Nate Silver will move FiveThirtyEight to ESPN when his contract with the New York Times expires in late August. Silver's new site will look to Bill Simmons' Grantland as a model for existing under ESPN's umbrella. His new move could be "genius," with a role at ABCNews and a larger audience, but did the New York Times know what it had in Silver? ESPN press release & Nate Silver 2.0 quote
The New Inquiry: Just The Facts
With its emphasis on the empirical, conspiracism is uncomfortably similar to the technocratic mindset of mainstream political discourse. Technocratic pundits — typified by the likes of Ezra Klein, a journalist and blogger who runs the Washington Post's Wonkblog — are likewise driven almost exclusively by data sets and empirical studies. As Bhaskar Sunkara suggested in this piece for In These Times, such pundits operate under the assumption that the facts are so powerful that they might lead people of all ideologies to embrace a particular array of ideology-free policies.[more inside]
How Polling Firm PPP Won The Election With Its Hilarious And Infuriating Questions: "Public Policy Polling, the firm that correctly predicted all 50 states in the presidential election, is known for asking some weird, quirky and, sometimes, controversial questions in its polls... Here are some of the firm's best questions of the election cycle." [more inside]
Intrade is a Prediction Market, where you make predictions by buying and selling shares on the outcome of real-world events. These events are always defined on Intrade as a YES/NO proposition. Shares are bought at some point between $0.00 and $10.00, based on whether the buyer believes the event will or won't occur (which correspond to $10.00 and $0.00 respectively). Most popular propositions at the moment are election related, though this week the market for the Best Picture opened. [more inside]
According to a revision by the Bureau of Labor Statistics, 20 percent more jobs were created over the 12-month period concluding with March 2012. The new numbers would increase the monthly pace of job creation during that period to about 194,000 a month, up from a pace of 162,000 jobs a month. [more inside]
Nate Siver of FiveThirtyEight.com (who prior to getting into political analysis invented the sabermetric analysis framework PECOTA) has published a detailed explanation of How We Made Our N.C.A.A. Picks. It goes well beyond the standard advice "don't just pick the favorites".
Veronique de Rugy, NRO contributor and George Mason fellow, says her research indicates that stimulus funding was disproportionately directed towards Democratic congressional districts. Nate Silver begs to disagree. De Rugy responds here; Silver responds here. Others say that this is a model "for the quick, effective peer-review that the internet facilitates." Perhaps this is a new model for peer review?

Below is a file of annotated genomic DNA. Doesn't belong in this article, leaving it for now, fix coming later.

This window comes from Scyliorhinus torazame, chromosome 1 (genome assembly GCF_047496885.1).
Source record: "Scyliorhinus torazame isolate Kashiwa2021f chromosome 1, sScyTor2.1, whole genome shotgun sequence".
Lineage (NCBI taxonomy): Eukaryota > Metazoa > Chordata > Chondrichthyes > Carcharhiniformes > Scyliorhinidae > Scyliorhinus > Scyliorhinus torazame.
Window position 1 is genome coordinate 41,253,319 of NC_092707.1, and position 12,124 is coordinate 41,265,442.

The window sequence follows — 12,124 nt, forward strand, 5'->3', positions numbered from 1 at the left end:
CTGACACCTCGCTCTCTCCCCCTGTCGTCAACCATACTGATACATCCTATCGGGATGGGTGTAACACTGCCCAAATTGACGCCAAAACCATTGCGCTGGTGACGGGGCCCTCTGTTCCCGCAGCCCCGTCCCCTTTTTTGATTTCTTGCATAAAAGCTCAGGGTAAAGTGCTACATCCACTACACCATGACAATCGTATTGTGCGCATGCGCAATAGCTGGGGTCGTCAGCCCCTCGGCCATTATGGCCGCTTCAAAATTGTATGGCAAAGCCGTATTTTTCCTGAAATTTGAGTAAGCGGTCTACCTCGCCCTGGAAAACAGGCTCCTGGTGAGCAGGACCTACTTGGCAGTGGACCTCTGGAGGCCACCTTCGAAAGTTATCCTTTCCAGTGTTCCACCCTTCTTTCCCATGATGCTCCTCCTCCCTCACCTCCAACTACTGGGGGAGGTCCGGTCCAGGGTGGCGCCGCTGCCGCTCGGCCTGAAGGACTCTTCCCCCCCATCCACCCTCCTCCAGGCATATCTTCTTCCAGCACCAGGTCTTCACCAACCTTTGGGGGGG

42.7 percent of all statistics are made up: After Strategic Visions refused to share the methodology behind some of their polling, Nate Silver of fivethirtyeight analyzed the firm's poling results and found evidence of fraud. Strategic Visions responds to The Hill. More amusingly, Nate went on a look at an even more questionable study by the same company claiming that only 23 percent of Oklahoma students know that George Washington is the first president. [more inside]
He predicted a losing season for the White Sox in 2007 and foresaw that the Tampa Bay Rays would be the best team in the American League in 2008, although he wrongly predicted that the Rays would win the World Series. He also predicted Obama's 6-point victory over McCain. Now the stats guru Nate Silver is picking the Oscar winners and predicting an upset win for Taraji P. Henson in the Best Supporting Actress category.
You may have heard of John Ziegler. A former right-wing talk radio host turned right-wing documentarian, he was once the subject of a well-known David Foster Wallace essay about conservative talk radio. Ziegler later gained some notoriety by slamming Wallace heartlessly after the author committed suicide, calling him an overrated writer and criticizing the press for its coverage of his death. Now, Ziegler has once again made waves by going nuclear in an interview with pollster-watcher Nate Silver over the legitimacy of a commissioned Zogby poll. Silver questions the value of the poll, which contains leading questions, and which Ziegler plans on using in his upcoming documentary to "numerically prove" that Obama supporters are grossly misinformed idiots. [more inside]